A fundamental field of research
Neurotechnologies are a sector that is very much on the rise in Vaud. With the leading skills on offer at the CHUV for the medical aspect, those of the EPFL for technical excellence and innovation capacity, and with various Swiss and international businesses active in this field being located in the canton, Vaud is ideally placed to take on a leading role in this fascinating and demanding domain.
The study of the brain and gaining a better understanding of how it works, via treatments linked to neurological diseases and their prevention, is a field of research that is as highly detailed as it is fundamental. It requires infrastructures and facilities of excellent quality, highly qualified personnel, and a political and economic context that is solid and secure. The canton of Vaud, like the rest of Switzerland, meets these demands. A perfect example of this is the Human Brain Project that is steered from the EPFL.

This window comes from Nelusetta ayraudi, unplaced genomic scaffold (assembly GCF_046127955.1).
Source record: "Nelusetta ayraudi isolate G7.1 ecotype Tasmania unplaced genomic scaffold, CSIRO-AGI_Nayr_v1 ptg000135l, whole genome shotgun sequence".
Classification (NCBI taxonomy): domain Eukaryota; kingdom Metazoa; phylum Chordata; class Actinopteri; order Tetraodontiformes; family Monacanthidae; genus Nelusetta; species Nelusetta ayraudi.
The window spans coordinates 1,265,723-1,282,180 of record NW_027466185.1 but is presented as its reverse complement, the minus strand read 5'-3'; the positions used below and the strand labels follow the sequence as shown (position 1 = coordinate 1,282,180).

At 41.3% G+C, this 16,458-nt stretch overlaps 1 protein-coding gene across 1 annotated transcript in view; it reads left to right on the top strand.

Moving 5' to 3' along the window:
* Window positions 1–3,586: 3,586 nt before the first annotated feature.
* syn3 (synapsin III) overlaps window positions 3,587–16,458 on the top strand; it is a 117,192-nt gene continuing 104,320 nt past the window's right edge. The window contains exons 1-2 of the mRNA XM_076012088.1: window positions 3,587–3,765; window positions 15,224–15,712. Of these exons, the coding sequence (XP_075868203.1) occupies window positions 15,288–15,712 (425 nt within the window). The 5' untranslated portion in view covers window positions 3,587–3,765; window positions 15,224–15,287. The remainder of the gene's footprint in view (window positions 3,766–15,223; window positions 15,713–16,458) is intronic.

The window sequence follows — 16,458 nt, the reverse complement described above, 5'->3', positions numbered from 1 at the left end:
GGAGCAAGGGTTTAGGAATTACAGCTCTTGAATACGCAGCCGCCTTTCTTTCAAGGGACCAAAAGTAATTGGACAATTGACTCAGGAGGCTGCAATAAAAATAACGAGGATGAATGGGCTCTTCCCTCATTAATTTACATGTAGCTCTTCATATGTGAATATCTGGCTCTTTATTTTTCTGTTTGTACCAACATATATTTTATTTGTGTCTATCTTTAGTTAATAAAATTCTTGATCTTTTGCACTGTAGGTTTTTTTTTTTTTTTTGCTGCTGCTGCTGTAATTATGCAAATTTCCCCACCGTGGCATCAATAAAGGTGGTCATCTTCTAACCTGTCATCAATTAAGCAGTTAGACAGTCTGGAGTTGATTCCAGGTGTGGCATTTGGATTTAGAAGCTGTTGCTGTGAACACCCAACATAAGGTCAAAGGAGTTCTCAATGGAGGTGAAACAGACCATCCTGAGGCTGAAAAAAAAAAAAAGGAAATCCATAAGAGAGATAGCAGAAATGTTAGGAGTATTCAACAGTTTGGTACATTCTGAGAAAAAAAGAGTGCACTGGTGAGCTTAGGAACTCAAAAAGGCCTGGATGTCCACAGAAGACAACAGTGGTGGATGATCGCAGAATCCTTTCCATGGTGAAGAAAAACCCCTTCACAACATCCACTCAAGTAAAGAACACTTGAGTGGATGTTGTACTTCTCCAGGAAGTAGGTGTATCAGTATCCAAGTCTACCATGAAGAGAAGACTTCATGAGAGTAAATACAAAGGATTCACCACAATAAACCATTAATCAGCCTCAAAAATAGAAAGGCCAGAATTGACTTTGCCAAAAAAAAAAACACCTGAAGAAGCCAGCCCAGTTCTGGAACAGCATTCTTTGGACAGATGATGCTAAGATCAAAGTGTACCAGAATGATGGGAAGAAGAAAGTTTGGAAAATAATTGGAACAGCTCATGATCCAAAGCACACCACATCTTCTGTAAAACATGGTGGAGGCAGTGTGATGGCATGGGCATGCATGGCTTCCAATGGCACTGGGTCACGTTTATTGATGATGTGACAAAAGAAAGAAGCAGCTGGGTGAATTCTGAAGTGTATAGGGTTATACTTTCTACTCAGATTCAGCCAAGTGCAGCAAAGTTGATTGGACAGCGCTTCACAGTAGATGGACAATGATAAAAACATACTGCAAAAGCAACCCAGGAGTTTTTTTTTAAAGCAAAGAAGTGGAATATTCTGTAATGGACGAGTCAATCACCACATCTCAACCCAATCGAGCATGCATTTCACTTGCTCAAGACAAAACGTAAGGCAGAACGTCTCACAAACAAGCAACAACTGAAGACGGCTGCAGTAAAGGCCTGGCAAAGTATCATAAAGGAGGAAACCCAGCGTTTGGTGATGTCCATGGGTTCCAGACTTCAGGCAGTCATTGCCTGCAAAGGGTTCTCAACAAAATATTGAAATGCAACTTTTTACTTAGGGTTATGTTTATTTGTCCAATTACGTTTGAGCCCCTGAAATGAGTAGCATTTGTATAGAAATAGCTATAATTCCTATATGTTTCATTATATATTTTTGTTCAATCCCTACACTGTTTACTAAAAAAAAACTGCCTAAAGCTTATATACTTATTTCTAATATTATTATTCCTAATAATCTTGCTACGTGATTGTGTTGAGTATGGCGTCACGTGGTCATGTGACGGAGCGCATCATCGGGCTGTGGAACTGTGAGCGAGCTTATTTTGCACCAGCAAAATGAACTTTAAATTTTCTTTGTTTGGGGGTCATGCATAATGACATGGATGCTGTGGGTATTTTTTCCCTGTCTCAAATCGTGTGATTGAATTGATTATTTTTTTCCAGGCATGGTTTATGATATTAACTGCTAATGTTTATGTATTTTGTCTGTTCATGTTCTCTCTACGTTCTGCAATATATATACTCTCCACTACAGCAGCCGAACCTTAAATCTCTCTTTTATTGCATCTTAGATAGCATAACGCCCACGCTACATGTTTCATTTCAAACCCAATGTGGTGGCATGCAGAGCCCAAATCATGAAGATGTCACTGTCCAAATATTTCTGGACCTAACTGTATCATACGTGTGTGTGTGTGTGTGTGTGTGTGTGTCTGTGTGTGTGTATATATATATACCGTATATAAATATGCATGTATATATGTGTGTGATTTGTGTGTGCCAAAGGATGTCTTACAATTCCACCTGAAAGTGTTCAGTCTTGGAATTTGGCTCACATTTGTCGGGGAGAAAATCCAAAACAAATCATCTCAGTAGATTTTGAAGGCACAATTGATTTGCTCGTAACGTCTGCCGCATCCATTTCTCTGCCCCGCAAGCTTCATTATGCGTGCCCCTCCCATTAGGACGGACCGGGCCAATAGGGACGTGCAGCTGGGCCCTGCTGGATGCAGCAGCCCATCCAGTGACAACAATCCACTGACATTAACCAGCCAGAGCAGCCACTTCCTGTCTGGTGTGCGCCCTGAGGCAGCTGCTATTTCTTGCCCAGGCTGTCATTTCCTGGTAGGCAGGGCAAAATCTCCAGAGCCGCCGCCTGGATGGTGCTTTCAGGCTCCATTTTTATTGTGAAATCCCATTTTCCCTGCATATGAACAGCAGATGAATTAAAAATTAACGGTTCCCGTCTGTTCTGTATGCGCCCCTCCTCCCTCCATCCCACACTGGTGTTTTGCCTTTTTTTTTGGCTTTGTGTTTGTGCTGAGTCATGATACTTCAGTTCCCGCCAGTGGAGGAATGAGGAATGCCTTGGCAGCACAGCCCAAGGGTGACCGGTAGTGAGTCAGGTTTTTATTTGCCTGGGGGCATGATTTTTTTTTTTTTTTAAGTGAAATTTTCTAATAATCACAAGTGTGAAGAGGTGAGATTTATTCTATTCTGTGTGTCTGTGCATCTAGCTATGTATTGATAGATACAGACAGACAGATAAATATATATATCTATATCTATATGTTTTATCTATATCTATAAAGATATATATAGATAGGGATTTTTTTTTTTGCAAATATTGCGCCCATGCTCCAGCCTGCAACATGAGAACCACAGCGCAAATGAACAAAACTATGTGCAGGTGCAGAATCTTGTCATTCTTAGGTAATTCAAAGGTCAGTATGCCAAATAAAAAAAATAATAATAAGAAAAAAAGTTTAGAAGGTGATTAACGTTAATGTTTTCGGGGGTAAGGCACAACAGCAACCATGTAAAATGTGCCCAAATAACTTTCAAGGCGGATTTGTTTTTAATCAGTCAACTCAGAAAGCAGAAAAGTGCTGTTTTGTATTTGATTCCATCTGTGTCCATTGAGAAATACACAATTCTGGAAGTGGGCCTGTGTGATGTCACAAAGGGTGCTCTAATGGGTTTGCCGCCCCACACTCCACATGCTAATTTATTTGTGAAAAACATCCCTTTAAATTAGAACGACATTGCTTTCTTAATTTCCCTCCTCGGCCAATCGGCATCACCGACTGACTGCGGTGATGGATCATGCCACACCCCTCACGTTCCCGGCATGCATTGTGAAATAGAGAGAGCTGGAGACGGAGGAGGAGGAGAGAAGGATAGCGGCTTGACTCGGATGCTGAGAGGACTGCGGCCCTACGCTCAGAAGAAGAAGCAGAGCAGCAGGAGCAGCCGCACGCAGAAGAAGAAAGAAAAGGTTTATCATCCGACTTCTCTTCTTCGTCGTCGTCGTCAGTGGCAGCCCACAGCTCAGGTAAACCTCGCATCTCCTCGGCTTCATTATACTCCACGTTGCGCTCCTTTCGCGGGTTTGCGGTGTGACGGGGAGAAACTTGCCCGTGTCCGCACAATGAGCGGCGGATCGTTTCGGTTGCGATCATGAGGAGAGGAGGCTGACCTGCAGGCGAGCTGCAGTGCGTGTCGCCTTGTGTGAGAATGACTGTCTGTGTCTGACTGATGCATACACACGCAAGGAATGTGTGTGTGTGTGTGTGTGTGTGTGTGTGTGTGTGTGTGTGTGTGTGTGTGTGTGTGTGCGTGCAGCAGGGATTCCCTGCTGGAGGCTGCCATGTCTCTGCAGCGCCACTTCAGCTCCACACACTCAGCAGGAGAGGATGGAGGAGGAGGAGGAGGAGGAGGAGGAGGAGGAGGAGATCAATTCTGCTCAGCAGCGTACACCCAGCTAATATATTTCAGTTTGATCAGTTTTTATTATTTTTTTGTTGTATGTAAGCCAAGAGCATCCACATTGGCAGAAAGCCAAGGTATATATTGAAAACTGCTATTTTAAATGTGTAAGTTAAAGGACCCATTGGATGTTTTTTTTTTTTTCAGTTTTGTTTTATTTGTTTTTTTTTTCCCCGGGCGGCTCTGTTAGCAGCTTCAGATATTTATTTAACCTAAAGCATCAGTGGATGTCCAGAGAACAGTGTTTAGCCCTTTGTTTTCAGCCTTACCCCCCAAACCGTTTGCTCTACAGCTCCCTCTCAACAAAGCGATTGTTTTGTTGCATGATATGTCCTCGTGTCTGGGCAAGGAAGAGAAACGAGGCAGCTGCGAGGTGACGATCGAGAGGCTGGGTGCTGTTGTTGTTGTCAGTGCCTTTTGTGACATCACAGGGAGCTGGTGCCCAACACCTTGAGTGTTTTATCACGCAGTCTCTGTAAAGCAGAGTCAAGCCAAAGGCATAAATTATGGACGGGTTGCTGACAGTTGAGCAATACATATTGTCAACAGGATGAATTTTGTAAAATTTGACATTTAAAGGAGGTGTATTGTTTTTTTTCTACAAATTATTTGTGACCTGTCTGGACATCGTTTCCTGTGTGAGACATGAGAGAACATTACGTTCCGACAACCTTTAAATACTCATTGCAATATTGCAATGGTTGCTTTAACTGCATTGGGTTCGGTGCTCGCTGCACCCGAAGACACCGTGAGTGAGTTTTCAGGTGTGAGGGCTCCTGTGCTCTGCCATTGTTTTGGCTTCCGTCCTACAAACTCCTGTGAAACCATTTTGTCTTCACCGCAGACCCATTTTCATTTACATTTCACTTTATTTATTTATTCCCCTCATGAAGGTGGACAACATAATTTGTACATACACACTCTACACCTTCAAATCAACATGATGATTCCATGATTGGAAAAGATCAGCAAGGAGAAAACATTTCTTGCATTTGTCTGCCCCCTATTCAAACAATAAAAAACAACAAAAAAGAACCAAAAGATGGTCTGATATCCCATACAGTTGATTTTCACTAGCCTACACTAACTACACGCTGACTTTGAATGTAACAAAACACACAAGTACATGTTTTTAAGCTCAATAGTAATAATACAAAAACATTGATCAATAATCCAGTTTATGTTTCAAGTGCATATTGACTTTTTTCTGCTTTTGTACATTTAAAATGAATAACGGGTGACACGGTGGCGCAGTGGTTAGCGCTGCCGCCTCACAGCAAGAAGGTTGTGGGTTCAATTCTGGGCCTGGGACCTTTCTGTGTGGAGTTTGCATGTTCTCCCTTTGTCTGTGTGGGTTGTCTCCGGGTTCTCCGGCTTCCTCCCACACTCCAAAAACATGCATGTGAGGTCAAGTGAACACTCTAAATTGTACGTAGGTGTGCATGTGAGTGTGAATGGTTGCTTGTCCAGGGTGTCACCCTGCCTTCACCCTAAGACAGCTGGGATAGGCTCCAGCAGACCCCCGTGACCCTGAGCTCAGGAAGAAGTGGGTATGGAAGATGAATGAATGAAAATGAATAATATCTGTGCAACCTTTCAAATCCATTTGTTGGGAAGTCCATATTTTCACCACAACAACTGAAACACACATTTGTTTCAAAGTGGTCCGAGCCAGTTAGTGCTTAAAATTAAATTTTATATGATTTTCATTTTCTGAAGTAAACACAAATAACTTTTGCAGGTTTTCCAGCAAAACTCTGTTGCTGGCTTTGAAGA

This exacting field is perhaps best illustrated by the complex, heavy equipment that it generates, such as exoskeletons, robots, and certain brain–machine interfaces. It also involves lighter technologies such as connected devices, smartphones which play a liaison role, and watches with biosensors, all of which provide added value in caring for a patient suffering from a neurological illness.
This field of research is of the utmost importance at the moment in the context of the aging population in the Western world. The probability of developing a neurodegenerative disease such as Alzheimer’s or Parkinson’s increases with age. For Alzheimer’s alone, 144,000 people suffer from it in Switzerland, and this figure could rise to 300,000 by 2040.